The head of Swiss herbal sweet company Ricola, Adrian Kohler, sent a letter to company leaders admitting responsibility for accounting irregularities before killing himself on Thursday.

"/> The head of Swiss herbal sweet company Ricola, Adrian Kohler, sent a letter to company leaders admitting responsibility for accounting irregularities before killing himself on Thursday.

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SUICIDE

Ricola chief found dead

The head of Swiss herbal sweet company Ricola, Adrian Kohler, sent a letter to company leaders admitting responsibility for accounting irregularities before killing himself on Thursday.

Ricola chief found dead

Kohler, 53, took his life by jumping onto train tracks near Moutier, in the northwest of the country, early on Thursday morning.

Before learning of his suicide, police arrived at the headquarters of Ricola in Laufen, in the canton of Basel Country. They had been warned by close friends that he could commit “an unthinking act.” Police found nothing suspicious.

By 9am, news of Kohler’s suicide reached the company and his family.

Newspaper Blick reports that Kohler had already revealed details of his fraudulent practices during an “explosive” company meeting on Tuesday.

A spokesman said Ricola had not taken a decision on whether to suspend of dismiss Kohler by the time of his death.

The company said it has not yet found any evidence of embezzlement or misappropriation.

Kohler started working for Ricola as an accountant 25 years ago, and soon rose to become head of finances. He took the role of CEO in 2004, becoming the first person outside the founding Richterich family to head the company. Ricola’s sales rocketed under Kohler’s leadership.

The candy and infusion maker’s sales stood at 300.8 million francs ($326 million) in 2010. Even though it trebled sales over a 20-year period, figures were down 4.9 percent on the year before. Like many other Swiss companies, Ricola was hit by the strong franc with exports accounting for 90 percent of its business. Still, the company has always said that it will stand by Switzerland and will never relocate.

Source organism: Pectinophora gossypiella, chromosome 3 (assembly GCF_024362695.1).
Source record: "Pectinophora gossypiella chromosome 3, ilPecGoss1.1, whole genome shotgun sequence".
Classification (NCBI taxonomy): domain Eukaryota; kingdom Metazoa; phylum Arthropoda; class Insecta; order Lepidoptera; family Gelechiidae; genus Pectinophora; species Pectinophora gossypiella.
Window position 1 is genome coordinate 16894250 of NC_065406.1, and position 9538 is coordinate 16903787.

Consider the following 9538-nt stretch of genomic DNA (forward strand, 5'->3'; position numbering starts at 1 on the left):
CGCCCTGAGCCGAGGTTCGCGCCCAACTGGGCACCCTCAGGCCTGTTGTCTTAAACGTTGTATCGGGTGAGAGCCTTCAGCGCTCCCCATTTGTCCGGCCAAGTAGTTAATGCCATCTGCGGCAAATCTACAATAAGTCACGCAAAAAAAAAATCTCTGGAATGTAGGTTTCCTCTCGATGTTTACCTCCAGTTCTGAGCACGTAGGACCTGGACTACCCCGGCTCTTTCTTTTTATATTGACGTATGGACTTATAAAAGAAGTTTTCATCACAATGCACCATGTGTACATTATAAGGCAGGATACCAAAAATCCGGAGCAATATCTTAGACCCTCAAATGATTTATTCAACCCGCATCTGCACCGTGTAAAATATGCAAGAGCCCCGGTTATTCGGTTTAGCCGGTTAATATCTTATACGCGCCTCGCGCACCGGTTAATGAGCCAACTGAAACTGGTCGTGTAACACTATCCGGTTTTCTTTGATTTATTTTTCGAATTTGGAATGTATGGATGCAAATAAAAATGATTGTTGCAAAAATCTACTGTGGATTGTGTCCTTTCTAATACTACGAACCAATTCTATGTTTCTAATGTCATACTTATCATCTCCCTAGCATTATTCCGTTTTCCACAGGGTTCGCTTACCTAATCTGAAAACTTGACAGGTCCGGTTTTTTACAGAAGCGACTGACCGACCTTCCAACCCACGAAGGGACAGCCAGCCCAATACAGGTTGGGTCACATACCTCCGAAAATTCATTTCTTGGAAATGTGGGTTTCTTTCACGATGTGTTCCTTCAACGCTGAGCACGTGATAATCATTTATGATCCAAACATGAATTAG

The company informed employees of Kohler’s death on Friday and sent them home. In an official statement, Ricola highlighted his “extraordinary capacity” to lead the international group and said they had lost “a popular supervisor, who was also a good colleague and a loyal friend.”

The family-run company was founded in 1930. A decade later, Emil Richterich found the ‘magic’ formula for herbal candies. In seven decades, Ricola went from being a small business to one of the most renowned Swiss brands, employing more than 400 people.

Adrian Kohler leaves behind two grown children and a wife.

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SUICIDE

Switzerland backs assisted suicide in prisons

Sick prisoners will be allowed to request assisted suicide in Switzerland although the modalities still have to be worked out, prison system officials said on Thursday.

Switzerland backs assisted suicide in prisons
Illustration photo: AFP

The issue has come to the fore following a request made in 2018 by a convict behind bars for life, which exposed a legal vacuum in a country that has long been at the forefront of the global right-to-die debate.

Switzerland's cantons, which implement prison sentences, have agreed “on the principle that assisted suicide should be possible inside prisons,” the Conference of Cantonal Departments of Justice and Police said.

Conference director Roger Schneeberger told AFP that there were still differences between cantons on how assisted suicides could be carried out in prisons and a group of experts would issue recommendations by November.

Swiss law generally allows assisted suicide if the person commits the lethal act themselves — meaning doctors cannot administer deadly injections, for example — and the person consistently and independently articulates a wish to die.

Organisations that support assisted suicide also apply their own procedures, which are more robust than the legal requirements and sometimes require the person who is requesting it to have a serious illness.

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